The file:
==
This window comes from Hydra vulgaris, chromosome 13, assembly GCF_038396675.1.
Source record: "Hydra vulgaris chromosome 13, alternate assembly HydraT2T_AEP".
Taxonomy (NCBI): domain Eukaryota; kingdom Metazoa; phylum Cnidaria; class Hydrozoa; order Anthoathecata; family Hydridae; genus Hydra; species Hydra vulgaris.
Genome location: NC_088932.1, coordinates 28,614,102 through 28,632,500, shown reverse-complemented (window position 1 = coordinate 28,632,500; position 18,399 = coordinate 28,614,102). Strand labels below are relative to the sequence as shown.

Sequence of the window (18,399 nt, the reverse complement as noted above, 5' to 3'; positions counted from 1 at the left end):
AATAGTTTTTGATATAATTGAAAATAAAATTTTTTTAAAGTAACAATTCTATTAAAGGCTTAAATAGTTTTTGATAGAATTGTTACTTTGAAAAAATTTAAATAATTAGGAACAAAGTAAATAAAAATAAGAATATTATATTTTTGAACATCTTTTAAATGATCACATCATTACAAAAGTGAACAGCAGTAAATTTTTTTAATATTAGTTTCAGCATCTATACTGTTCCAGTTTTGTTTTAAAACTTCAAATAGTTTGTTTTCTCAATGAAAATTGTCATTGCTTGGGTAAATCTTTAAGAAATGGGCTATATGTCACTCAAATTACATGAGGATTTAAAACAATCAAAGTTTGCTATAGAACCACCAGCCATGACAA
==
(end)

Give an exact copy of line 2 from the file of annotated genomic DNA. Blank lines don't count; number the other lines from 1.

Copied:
Source record: "Hydra vulgaris chromosome 13, alternate assembly HydraT2T_AEP".